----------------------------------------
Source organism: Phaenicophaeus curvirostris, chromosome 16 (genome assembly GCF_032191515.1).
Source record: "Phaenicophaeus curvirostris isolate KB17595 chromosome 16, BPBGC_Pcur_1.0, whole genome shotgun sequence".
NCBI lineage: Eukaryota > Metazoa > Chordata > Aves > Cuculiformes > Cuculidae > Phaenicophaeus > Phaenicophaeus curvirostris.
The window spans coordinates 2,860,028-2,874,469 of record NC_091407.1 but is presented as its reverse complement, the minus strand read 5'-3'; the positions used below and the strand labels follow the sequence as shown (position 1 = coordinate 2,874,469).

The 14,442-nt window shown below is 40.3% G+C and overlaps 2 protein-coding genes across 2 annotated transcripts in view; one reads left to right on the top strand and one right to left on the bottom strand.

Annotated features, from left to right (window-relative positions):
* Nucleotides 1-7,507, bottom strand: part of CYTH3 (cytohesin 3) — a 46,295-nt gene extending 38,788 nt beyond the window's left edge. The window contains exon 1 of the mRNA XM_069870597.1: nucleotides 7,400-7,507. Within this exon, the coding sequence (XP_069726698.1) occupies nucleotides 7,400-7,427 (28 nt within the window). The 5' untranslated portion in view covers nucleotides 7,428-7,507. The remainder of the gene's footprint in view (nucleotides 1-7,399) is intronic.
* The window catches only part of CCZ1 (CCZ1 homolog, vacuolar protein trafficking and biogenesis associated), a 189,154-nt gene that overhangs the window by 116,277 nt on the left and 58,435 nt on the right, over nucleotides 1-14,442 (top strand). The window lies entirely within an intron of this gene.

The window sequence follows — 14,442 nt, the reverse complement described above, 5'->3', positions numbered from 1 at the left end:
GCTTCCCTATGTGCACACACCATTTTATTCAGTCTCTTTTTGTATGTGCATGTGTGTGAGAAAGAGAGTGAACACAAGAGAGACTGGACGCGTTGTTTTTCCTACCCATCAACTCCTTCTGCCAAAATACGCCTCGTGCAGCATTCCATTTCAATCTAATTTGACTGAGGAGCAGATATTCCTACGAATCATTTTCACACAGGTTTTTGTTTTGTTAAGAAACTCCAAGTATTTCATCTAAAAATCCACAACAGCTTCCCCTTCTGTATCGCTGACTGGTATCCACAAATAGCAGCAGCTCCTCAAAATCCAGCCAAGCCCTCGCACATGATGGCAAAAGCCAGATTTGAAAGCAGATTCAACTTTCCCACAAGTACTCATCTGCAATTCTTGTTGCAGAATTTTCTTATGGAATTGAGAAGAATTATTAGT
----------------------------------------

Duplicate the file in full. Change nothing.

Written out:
Source organism: Phaenicophaeus curvirostris, chromosome 16 (genome assembly GCF_032191515.1).
Source record: "Phaenicophaeus curvirostris isolate KB17595 chromosome 16, BPBGC_Pcur_1.0, whole genome shotgun sequence".
NCBI lineage: Eukaryota > Metazoa > Chordata > Aves > Cuculiformes > Cuculidae > Phaenicophaeus > Phaenicophaeus curvirostris.
The window spans coordinates 2,860,028-2,874,469 of record NC_091407.1 but is presented as its reverse complement, the minus strand read 5'-3'; the positions used below and the strand labels follow the sequence as shown (position 1 = coordinate 2,874,469).

The 14,442-nt window shown below is 40.3% G+C and overlaps 2 protein-coding genes across 2 annotated transcripts in view; one reads left to right on the top strand and one right to left on the bottom strand.

Annotated features, from left to right (window-relative positions):
* Nucleotides 1-7,507, bottom strand: part of CYTH3 (cytohesin 3) — a 46,295-nt gene extending 38,788 nt beyond the window's left edge. The window contains exon 1 of the mRNA XM_069870597.1: nucleotides 7,400-7,507. Within this exon, the coding sequence (XP_069726698.1) occupies nucleotides 7,400-7,427 (28 nt within the window). The 5' untranslated portion in view covers nucleotides 7,428-7,507. The remainder of the gene's footprint in view (nucleotides 1-7,399) is intronic.
* The window catches only part of CCZ1 (CCZ1 homolog, vacuolar protein trafficking and biogenesis associated), a 189,154-nt gene that overhangs the window by 116,277 nt on the left and 58,435 nt on the right, over nucleotides 1-14,442 (top strand). The window lies entirely within an intron of this gene.

The window sequence follows — 14,442 nt, the reverse complement described above, 5'->3', positions numbered from 1 at the left end:
GCTTCCCTATGTGCACACACCATTTTATTCAGTCTCTTTTTGTATGTGCATGTGTGTGAGAAAGAGAGTGAACACAAGAGAGACTGGACGCGTTGTTTTTCCTACCCATCAACTCCTTCTGCCAAAATACGCCTCGTGCAGCATTCCATTTCAATCTAATTTGACTGAGGAGCAGATATTCCTACGAATCATTTTCACACAGGTTTTTGTTTTGTTAAGAAACTCCAAGTATTTCATCTAAAAATCCACAACAGCTTCCCCTTCTGTATCGCTGACTGGTATCCACAAATAGCAGCAGCTCCTCAAAATCCAGCCAAGCCCTCGCACATGATGGCAAAAGCCAGATTTGAAAGCAGATTCAACTTTCCCACAAGTACTCATCTGCAATTCTTGTTGCAGAATTTTCTTATGGAATTGAGAAGAATTATTAGT